Finding a compromise between conflicting interests in society is one of three key ingredients that Singapore needs in order to succeed in the next 50 years, Deputy Prime Minister Teo Chee Hean said at a forum last night.
The other two are saving and investing for the future and maintaining a sense of self-reliance, he told 500 students from Nanyang Technological University (NTU) at the school's annual ministerial forum.
His remarks came after a snap poll of the students showed that they think Singapore's biggest challenge in the next half-century is the spectre of different interest groups pulling society apart.
Some Singaporeans hold strong views on issues such as race and religion, acknowledged Mr Teo, who is also Minister for Home Affairs and Coordinating Minister for National Security.
But he said it is possible to find a way to reconcile these positions.
The way forward is to balance between having enough "community space" for each group, and enough common space in which all Singaporeans can interact, such as in schools and workplaces.
"If we decide that we want only to persist in our own view but not listen to others and work together with others, then we will end up polarised," he said.
"But if we say: We each have our own views and priorities, but let's see how we can work together and develop a consensus to move forward, then we're more likely to succeed."
Mr Teo also outlined two other important principles for Singapore as it embarks on its next 50 years of nationhood.
One is to save and invest for the future, so that subsequent generations will have enough resources to give them a good start.
This is why Singapore has built up its reserves for a rainy day and ensured that it could pay for the $8 billion Pioneer Generation Package without burdening the next generation, said Mr Teo.
The other principle is to be self-reliant and work hard to climb to new heights, instead of expecting an easy ride, he added.
Should Singapore run into obstacles, it must be resilient enough to keep trying.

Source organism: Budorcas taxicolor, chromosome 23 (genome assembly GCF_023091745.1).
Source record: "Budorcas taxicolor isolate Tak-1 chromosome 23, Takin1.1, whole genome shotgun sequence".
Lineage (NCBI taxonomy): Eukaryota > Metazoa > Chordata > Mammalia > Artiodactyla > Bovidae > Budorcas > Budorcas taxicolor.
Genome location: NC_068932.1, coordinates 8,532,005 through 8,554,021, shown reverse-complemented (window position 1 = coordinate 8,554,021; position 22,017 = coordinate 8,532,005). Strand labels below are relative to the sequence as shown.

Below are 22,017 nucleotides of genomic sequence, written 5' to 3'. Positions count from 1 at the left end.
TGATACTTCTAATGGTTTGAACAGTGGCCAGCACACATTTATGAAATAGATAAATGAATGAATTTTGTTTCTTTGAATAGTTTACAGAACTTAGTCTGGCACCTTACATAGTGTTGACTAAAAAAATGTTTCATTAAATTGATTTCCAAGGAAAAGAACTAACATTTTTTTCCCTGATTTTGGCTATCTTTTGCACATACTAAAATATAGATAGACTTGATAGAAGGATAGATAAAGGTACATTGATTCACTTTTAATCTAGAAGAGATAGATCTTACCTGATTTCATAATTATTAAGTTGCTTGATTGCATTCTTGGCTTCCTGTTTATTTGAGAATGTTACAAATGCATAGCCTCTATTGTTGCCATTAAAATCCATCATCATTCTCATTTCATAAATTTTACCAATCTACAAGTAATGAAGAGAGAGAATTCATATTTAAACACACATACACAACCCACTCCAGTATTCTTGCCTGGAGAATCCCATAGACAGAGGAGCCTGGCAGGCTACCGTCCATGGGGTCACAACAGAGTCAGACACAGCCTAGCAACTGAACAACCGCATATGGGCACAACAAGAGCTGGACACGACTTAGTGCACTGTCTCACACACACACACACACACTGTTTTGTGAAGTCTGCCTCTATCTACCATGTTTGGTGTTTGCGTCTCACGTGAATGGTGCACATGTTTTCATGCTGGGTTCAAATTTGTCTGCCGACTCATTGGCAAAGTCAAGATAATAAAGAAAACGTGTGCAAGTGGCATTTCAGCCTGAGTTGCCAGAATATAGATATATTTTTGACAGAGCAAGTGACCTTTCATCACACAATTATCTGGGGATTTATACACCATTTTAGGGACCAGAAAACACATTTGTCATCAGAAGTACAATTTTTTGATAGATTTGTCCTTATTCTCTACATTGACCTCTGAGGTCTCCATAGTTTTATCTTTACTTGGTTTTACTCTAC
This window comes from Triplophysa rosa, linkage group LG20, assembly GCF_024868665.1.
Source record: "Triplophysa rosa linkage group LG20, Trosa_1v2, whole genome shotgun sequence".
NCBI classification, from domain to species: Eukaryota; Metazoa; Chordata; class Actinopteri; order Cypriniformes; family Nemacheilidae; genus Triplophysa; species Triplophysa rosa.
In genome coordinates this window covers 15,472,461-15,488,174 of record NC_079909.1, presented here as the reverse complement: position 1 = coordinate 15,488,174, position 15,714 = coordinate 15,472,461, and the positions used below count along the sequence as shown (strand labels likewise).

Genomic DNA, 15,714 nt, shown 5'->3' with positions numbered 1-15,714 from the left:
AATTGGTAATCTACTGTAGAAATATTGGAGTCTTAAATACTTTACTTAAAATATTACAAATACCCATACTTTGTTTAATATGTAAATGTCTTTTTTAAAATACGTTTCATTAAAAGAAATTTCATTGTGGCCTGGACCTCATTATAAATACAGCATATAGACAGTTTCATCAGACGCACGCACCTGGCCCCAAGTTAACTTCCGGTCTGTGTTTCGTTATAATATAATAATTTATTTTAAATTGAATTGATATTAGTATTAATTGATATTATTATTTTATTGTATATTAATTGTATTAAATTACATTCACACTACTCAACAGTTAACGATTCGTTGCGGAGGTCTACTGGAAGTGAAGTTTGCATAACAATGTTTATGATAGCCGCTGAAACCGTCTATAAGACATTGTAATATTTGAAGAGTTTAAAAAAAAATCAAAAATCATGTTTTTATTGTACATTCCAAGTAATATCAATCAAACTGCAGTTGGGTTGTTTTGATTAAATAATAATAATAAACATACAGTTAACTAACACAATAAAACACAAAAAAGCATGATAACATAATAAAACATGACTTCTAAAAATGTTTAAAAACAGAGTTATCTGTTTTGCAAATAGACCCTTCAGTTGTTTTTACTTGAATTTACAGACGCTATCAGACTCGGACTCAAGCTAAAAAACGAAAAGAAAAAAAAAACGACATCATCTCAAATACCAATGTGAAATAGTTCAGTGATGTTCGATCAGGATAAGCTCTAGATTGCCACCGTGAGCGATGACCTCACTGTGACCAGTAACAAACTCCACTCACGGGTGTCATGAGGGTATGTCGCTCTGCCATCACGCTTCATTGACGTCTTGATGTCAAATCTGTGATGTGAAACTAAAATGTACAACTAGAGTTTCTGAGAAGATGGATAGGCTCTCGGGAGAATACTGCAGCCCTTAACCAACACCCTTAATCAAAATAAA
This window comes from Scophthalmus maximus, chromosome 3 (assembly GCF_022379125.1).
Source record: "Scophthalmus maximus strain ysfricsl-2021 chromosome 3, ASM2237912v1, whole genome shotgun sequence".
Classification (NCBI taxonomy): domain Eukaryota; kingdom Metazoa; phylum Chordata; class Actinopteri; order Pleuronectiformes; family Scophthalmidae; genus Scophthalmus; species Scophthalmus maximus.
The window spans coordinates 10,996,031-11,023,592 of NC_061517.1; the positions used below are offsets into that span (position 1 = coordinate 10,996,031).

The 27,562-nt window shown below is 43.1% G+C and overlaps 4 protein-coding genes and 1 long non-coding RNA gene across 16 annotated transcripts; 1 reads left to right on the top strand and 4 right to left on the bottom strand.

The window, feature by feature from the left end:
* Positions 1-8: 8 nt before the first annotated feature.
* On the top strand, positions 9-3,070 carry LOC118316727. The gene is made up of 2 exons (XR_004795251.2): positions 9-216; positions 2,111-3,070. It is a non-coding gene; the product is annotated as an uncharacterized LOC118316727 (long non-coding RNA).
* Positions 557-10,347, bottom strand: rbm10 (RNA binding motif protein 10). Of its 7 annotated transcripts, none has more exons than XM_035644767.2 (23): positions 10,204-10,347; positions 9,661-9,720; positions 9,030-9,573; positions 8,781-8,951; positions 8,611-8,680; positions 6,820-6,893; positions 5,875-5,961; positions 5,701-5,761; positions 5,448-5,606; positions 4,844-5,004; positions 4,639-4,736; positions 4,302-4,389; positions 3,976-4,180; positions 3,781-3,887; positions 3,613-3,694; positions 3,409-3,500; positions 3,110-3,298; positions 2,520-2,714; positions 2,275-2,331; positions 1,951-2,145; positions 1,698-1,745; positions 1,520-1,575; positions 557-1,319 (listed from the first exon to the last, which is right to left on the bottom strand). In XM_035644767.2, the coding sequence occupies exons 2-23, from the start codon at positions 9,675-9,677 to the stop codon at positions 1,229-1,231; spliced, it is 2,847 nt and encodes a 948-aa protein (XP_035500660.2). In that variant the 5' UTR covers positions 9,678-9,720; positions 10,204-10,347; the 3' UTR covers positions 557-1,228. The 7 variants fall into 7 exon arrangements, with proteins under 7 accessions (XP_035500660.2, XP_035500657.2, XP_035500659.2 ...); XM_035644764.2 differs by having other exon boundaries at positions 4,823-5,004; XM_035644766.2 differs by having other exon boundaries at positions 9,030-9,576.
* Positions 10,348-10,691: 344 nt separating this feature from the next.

If the country devolves into fractious arguing at the first sign of trouble, "then we have a problem", Mr Teo said.
"But if we can look at things in a constructive way, then we can move forward."
At the forum yesterday, the NTU students also expressed concern about how Singapore would deal with an ageing population.
Mr Teo replied that the Government has been working to help young Singaporeans who want to start a family.
It is focusing on providing more support in the areas of housing and childcare.
He cited a National Population and Talent Division poll which found that most singles wanted to get married and most married couples wanted to have children.
"Between what our hopes and aspirations are and what we actually deliver, there's a gap. We want to try and bridge that gap," he said.
Latest official figures show the number of marriages fell 6 per cent in 2013, while the declining total fertility rate here dipped from 1.29 children per woman in 2012 to 1.19 in 2013.
In a separate poll of 100 NTU students conducted before last night's forum, the majority said Singapore's biggest achievements over the last 50 years were attaining safety, security and economic stability.
They thought Singapore's biggest challenge over the same period was in the field of defence and security.
For the next 50 years, most students said they hoped for an assurance that Singaporeans' basic needs would be met and there would be opportunities for all.
This article was first published on Feb 4, 2015.
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